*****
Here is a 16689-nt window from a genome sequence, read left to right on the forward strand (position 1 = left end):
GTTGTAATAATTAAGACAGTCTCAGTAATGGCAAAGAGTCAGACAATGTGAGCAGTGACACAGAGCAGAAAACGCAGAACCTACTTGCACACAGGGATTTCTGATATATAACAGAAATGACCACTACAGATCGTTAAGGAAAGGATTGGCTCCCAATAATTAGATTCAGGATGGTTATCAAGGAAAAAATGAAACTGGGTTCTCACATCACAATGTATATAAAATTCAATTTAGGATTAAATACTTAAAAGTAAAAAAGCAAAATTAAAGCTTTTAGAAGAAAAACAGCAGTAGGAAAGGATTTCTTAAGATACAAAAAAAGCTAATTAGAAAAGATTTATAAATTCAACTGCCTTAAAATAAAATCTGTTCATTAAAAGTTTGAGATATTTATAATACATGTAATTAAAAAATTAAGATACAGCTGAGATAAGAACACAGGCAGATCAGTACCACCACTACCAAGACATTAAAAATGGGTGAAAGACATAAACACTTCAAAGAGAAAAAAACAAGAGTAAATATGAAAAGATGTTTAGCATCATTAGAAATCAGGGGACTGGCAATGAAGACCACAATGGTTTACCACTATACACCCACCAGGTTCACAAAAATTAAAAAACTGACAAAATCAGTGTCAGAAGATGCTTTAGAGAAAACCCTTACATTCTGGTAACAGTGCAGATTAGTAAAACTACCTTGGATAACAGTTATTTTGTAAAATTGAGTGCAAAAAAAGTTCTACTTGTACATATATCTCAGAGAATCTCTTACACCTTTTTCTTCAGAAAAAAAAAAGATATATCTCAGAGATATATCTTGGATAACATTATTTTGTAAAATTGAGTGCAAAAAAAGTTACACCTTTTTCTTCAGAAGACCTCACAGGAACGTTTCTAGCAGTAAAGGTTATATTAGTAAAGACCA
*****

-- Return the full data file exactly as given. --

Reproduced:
Here is a 16689-nt window from a genome sequence, read left to right on the forward strand (position 1 = left end):
GTTGTAATAATTAAGACAGTCTCAGTAATGGCAAAGAGTCAGACAATGTGAGCAGTGACACAGAGCAGAAAACGCAGAACCTACTTGCACACAGGGATTTCTGATATATAACAGAAATGACCACTACAGATCGTTAAGGAAAGGATTGGCTCCCAATAATTAGATTCAGGATGGTTATCAAGGAAAAAATGAAACTGGGTTCTCACATCACAATGTATATAAAATTCAATTTAGGATTAAATACTTAAAAGTAAAAAAGCAAAATTAAAGCTTTTAGAAGAAAAACAGCAGTAGGAAAGGATTTCTTAAGATACAAAAAAAGCTAATTAGAAAAGATTTATAAATTCAACTGCCTTAAAATAAAATCTGTTCATTAAAAGTTTGAGATATTTATAATACATGTAATTAAAAAATTAAGATACAGCTGAGATAAGAACACAGGCAGATCAGTACCACCACTACCAAGACATTAAAAATGGGTGAAAGACATAAACACTTCAAAGAGAAAAAAACAAGAGTAAATATGAAAAGATGTTTAGCATCATTAGAAATCAGGGGACTGGCAATGAAGACCACAATGGTTTACCACTATACACCCACCAGGTTCACAAAAATTAAAAAACTGACAAAATCAGTGTCAGAAGATGCTTTAGAGAAAACCCTTACATTCTGGTAACAGTGCAGATTAGTAAAACTACCTTGGATAACAGTTATTTTGTAAAATTGAGTGCAAAAAAAGTTCTACTTGTACATATATCTCAGAGAATCTCTTACACCTTTTTCTTCAGAAAAAAAAAAGATATATCTCAGAGATATATCTTGGATAACATTATTTTGTAAAATTGAGTGCAAAAAAAGTTACACCTTTTTCTTCAGAAGACCTCACAGGAACGTTTCTAGCAGTAAAGGTTATATTAGTAAAGACCA